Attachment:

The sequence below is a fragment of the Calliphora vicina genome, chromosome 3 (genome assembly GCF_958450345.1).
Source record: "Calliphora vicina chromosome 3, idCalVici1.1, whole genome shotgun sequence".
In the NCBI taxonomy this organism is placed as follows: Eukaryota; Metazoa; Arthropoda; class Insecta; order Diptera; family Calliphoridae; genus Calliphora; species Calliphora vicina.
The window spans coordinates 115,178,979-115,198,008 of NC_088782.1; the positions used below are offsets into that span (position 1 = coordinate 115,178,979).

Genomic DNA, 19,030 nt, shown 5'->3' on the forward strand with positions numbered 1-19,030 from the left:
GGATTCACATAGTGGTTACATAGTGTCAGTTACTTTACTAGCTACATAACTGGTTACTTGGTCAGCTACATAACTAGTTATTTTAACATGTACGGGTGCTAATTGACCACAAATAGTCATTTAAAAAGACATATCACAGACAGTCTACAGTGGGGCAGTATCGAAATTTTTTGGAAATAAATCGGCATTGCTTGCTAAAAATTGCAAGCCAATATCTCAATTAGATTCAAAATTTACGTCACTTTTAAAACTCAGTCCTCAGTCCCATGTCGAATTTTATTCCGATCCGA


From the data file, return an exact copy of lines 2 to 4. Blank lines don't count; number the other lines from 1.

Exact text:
Source record: "Calliphora vicina chromosome 3, idCalVici1.1, whole genome shotgun sequence".
In the NCBI taxonomy this organism is placed as follows: Eukaryota; Metazoa; Arthropoda; class Insecta; order Diptera; family Calliphoridae; genus Calliphora; species Calliphora vicina.
The window spans coordinates 115,178,979-115,198,008 of NC_088782.1; the positions used below are offsets into that span (position 1 = coordinate 115,178,979).